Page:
The puzzling part: Avant compares the relationship of the NFL and its players to his relationship with his children. But Avant’s children are ages 1 and 3. So it is natural that Avant and his wife discuss how much freedom to allow them and how they can earn more.

"NFL players want freedom, want to do things on our own, want to be able to say: This is our locker room, we govern our own locker room," Avant writes. "But have we proved that we’ve earned that?"

A lot of NFL players might take exception to being compared to small children in need of an NFL “parent.” The irony is that Avant is one of the most mature, thoughtful and well-rounded men you'll meet anywhere -- including the locker room of an NFL team. If Richie Incognito and the frat-boy culture revealed in Ted Wells’ report last week are at one end of the spectrum, Avant is at the opposite end.

That is why his opinion was sought out by NFL commissioner Roger Goodell. Avant writes that he told Goodell the league needs to do a better job of educating incoming players “about culture and how to assimilate into a workplace with such a diverse demographic.”

Avant said he was “shocked” by some of what was in the Wells report on Incognito, Jonathan Martin and the goings-on in Miami. That rings true. The media who cover the Eagles don’t have access to the players 24/7, but you see enough to get a feel for the environment and the men who work in it. It is hard to picture the kind of behavior detailed in the Wells report.

According to Avant, that environment starts with owner Jeffrey Lurie, who mingles with players in the cafeteria and talks about the traditions established by former leaders such as Troy Vincent, Brian Dawkins and Brian Westbrook.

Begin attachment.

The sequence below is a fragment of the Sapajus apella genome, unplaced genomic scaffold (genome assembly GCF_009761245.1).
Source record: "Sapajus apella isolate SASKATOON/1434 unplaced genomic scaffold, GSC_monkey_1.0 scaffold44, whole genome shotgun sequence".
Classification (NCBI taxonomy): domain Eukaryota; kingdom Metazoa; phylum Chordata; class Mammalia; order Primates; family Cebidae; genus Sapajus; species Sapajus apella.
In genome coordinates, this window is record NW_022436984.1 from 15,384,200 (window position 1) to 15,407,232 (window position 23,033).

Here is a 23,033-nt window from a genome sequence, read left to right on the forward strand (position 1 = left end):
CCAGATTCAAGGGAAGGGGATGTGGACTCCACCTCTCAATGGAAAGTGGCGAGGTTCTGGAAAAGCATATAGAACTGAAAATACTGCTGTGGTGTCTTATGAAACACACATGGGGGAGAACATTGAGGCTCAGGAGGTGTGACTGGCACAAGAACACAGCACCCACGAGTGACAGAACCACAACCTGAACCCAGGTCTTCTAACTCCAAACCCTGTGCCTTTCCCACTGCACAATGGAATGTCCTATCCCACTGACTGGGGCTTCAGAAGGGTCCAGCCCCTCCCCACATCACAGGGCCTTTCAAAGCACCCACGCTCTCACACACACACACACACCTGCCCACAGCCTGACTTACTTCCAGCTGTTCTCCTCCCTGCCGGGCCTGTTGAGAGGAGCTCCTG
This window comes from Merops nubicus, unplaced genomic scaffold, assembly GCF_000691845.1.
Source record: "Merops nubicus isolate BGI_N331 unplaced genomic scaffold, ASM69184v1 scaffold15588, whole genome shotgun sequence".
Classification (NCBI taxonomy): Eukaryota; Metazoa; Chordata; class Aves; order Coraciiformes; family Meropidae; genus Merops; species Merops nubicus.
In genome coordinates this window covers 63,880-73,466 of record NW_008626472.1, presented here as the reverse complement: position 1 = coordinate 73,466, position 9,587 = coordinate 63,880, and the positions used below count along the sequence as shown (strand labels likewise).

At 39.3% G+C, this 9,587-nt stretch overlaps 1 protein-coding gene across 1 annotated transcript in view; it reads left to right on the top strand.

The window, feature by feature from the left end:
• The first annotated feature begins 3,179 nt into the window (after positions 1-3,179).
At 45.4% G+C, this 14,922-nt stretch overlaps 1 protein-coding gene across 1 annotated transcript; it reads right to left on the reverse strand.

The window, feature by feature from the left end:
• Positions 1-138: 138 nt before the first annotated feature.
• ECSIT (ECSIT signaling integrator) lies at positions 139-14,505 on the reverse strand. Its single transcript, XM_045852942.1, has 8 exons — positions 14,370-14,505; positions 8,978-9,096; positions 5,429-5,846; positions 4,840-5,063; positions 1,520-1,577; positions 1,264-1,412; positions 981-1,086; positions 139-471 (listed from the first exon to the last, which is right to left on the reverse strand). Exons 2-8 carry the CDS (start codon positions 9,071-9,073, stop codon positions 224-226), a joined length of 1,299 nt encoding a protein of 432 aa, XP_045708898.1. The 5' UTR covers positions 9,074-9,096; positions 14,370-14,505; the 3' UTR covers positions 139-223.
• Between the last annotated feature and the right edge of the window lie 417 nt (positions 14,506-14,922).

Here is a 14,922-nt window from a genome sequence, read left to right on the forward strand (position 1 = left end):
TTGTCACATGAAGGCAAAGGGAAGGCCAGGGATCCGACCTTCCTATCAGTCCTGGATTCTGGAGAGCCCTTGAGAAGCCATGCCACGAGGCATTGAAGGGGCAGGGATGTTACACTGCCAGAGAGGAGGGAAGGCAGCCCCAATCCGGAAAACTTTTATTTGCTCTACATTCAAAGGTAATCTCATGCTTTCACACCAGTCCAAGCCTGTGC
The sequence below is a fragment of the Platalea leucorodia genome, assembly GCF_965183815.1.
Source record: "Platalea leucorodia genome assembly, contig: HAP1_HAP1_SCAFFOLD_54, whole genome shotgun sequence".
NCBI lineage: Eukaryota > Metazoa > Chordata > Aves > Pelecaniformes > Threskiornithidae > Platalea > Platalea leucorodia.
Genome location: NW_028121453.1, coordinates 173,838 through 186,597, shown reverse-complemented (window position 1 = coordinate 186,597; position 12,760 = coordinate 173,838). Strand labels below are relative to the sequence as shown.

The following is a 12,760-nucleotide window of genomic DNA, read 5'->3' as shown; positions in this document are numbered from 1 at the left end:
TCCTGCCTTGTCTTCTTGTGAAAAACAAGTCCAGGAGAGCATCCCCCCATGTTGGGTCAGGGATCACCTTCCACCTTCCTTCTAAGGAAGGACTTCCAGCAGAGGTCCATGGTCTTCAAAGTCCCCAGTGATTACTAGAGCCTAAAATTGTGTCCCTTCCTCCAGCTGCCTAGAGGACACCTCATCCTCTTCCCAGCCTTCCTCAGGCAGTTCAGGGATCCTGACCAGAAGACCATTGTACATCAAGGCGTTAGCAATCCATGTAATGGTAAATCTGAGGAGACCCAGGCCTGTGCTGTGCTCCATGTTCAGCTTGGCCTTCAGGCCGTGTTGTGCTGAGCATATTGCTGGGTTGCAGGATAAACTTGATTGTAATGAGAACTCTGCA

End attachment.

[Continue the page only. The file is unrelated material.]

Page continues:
"I think that standard is extremely important," Avant writes. "Why? Look at what happened this season with one of our receivers, Riley Cooper, who was caught on video using the N-word at a concert. That incident had the potential to divide us. Instead, because of strong team leadership, we worked through the issue together; we forgave Riley and we were able to grow, both as a team and as individuals -- Riley included.”

Avant, along with Michael Vick and DeMeco Ryans, was instrumental in leading the Eagles through that delicate situation. Lurie and Chip Kelly might have fined Cooper for his actions, but the crisis was really handled by the adults in the locker room.
PHILADELPHIA -- When we left off looking at the Eagles position by position Friday, we were talking about the in-transition nature of the outside linebackers.

The inside linebacker situation would seem more settled based on the 2013 season. DeMeco Ryans was exactly the leader a team needs in the middle of its defense, and Mychal Kendricks developed into arguably the most dynamic playmaker on that side of the ball.

With glaring needs in the secondary and at edge pass-rusher, that would make the inside linebacker spots appear less than pressing. So it was surprising that the Eagles' personnel people and coaches spent so much time talking to inside linebackers during Senior Bowl activities – as documented by Jimmy Kempski of